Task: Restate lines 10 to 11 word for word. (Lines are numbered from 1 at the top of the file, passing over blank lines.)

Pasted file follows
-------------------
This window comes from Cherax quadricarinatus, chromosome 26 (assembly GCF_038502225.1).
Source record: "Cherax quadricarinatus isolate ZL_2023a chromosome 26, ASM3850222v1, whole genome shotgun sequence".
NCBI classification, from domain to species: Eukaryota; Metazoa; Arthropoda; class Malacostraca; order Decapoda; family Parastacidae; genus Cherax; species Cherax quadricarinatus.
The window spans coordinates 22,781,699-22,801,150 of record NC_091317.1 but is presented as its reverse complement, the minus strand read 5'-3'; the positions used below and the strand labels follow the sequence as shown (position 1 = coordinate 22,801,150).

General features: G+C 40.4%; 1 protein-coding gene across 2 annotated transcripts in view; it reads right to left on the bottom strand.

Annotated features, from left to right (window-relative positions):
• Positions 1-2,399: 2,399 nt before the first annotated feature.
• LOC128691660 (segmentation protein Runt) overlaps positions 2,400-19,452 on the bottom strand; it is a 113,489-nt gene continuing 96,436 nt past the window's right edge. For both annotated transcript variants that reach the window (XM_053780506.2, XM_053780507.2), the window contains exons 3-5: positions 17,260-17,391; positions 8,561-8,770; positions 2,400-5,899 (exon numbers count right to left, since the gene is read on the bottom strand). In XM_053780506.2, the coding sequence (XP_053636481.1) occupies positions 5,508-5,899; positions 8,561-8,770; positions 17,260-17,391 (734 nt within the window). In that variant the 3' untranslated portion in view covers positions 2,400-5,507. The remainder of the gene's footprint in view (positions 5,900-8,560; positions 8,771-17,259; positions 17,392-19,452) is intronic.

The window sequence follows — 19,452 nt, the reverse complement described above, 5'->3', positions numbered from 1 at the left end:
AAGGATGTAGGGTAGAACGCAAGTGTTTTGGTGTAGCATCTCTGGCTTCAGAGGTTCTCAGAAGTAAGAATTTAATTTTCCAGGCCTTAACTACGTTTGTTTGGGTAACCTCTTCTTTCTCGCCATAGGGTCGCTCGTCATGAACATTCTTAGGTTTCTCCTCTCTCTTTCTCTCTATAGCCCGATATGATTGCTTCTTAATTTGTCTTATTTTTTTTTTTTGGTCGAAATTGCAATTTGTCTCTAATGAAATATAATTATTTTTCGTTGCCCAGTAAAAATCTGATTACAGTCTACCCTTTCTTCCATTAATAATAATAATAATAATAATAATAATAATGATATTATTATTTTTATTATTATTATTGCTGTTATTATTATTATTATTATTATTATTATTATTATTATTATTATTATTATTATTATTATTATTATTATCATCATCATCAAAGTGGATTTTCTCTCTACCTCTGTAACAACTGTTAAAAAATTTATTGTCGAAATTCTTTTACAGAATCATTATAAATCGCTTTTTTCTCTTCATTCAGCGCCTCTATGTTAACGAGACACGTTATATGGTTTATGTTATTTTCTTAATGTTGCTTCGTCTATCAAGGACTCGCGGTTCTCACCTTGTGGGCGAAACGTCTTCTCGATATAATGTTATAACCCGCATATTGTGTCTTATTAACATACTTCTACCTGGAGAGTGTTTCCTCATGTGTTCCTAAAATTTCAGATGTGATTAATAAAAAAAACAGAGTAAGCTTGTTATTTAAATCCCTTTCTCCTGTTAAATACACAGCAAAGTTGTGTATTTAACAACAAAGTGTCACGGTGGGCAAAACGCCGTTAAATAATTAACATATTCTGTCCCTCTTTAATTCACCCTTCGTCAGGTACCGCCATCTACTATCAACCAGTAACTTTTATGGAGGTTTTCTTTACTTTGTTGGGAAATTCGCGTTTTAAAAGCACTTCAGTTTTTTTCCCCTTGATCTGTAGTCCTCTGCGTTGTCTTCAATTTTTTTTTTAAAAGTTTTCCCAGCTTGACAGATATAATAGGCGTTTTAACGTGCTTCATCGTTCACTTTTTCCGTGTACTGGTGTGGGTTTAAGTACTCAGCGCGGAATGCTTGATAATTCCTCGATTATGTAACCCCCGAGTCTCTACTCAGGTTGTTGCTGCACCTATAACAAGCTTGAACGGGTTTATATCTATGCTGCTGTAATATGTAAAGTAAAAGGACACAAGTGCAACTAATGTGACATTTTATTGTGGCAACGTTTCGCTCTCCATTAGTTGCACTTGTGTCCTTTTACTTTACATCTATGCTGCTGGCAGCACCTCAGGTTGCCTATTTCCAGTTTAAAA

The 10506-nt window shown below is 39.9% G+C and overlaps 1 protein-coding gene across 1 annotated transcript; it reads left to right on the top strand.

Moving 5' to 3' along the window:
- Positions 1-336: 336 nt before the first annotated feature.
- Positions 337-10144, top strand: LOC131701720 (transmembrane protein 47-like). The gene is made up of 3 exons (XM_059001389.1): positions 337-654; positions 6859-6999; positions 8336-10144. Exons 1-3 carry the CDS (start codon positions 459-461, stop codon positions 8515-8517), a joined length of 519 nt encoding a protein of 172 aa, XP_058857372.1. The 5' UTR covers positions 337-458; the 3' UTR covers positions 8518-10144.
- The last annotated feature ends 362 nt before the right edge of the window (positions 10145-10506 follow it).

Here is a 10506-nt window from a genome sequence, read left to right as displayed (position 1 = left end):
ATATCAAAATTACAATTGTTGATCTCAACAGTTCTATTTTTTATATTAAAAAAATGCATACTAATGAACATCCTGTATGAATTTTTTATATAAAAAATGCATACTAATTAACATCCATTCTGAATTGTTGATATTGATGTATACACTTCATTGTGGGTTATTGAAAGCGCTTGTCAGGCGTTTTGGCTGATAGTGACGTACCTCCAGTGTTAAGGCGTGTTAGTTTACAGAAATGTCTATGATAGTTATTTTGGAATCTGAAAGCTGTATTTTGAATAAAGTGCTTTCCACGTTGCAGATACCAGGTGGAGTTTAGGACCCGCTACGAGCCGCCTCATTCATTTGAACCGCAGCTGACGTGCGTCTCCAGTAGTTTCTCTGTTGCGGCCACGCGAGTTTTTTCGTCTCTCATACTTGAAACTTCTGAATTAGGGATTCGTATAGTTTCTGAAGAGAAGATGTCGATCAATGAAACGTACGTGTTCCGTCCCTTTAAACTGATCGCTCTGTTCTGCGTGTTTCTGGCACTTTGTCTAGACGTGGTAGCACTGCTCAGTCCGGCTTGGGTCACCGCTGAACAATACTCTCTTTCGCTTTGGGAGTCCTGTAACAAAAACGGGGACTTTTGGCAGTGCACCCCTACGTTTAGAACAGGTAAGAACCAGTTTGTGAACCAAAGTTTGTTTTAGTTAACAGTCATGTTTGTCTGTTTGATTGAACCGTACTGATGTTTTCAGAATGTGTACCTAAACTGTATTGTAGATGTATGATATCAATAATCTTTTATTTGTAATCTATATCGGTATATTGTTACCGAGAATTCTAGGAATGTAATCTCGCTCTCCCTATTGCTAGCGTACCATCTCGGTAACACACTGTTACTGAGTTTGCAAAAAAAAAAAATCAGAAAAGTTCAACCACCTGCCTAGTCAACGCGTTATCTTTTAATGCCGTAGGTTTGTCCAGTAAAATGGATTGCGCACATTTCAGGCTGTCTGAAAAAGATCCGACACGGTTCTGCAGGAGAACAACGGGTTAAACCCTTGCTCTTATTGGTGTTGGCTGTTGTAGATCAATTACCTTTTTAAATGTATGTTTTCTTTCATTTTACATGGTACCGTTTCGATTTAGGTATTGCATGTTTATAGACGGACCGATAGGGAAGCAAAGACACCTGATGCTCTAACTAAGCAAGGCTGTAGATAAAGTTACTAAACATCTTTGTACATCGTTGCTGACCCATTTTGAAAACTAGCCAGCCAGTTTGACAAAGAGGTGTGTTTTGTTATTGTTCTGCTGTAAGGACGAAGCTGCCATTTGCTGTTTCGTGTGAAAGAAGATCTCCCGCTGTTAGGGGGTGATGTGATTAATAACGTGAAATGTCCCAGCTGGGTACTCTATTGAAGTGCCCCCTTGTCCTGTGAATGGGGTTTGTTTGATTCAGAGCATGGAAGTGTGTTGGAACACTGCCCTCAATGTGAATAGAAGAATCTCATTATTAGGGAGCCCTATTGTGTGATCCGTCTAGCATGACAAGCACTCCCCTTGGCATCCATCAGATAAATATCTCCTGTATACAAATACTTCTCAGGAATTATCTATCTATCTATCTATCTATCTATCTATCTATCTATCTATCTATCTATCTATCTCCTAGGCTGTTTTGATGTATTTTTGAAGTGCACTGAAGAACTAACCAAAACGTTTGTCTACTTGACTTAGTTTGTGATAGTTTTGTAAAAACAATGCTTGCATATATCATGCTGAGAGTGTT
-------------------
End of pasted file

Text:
AAGGATGTAGGGTAGAACGCAAGTGTTTTGGTGTAGCATCTCTGGCTTCAGAGGTTCTCAGAAGTAAGAATTTAATTTTCCAGGCCTTAACTACGTTTGTTTGGGTAACCTCTTCTTTCTCGCCATAGGGTCGCTCGTCATGAACATTCTTAGGTTTCTCCTCTCTCTTTCTCTCTATAGCCCGATATGATTGCTTCTTAATTTGTCTTATTTTTTTTTTTTGGTCGAAATTGCAATTTGTCTCTAATGAAATATAATTATTTTTCGTTGCCCAGTAAAAATCTGATTACAGTCTACCCTTTCTTCCATTAATAATAATAATAATAATAATAATAATAATGATATTATTATTTTTATTATTATTATTGCTGTTATTATTATTATTATTATTATTATTATTATTATTATTATTATTATTATTATTATTATTATTATTATCATCATCATCAAAGTGGATTTTCTCTCTACCTCTGTAACAACTGTTAAAAAATTTATTGTCGAAATTCTTTTACAGAATCATTATAAATCGCTTTTTTCTCTTCATTCAGCGCCTCTATGTTAACGAGACACGTTATATGGTTTATGTTATTTTCTTAATGTTGCTTCGTCTATCAAGGACTCGCGGTTCTCACCTTGTGGGCGAAACGTCTTCTCGATATAATGTTATAACCCGCATATTGTGTCTTATTAACATACTTCTACCTGGAGAGTGTTTCCTCATGTGTTCCTAAAATTTCAGATGTGATTAATAAAAAAAACAGAGTAAGCTTGTTATTTAAATCCCTTTCTCCTGTTAAATACACAGCAAAGTTGTGTATTTAACAACAAAGTGTCACGGTGGGCAAAACGCCGTTAAATAATTAACATATTCTGTCCCTCTTTAATTCACCCTTCGTCAGGTACCGCCATCTACTATCAACCAGTAACTTTTATGGAGGTTTTCTTTACTTTGTTGGGAAATTCGCGTTTTAAAAGCACTTCAGTTTTTTTCCCCTTGATCTGTAGTCCTCTGCGTTGTCTTCAATTTTTTTTTTAAAAGTTTTCCCAGCTTGACAGATATAATAGGCGTTTTAACGTGCTTCATCGTTCACTTTTTCCGTGTACTGGTGTGGGTTTAAGTACTCAGCGCGGAATGCTTGATAATTCCTCGATTATGTAACCCCCGAGTCTCTACTCAGGTTGTTGCTGCACCTATAACAAGCTTGAACGGGTTTATATCTATGCTGCTGTAATATGTAAAGTAAAAGGACACAAGTGCAACTAATGTGACATTTTATTGTGGCAACGTTTCGCTCTCCATTAGTTGCACTTGTGTCCTTTTACTTTACATCTATGCTGCTGGCAGCACCTCAGGTTGCCTATTTCCAGTTTAAAA

The 10506-nt window shown below is 39.9% G+C and overlaps 1 protein-coding gene across 1 annotated transcript; it reads left to right on the top strand.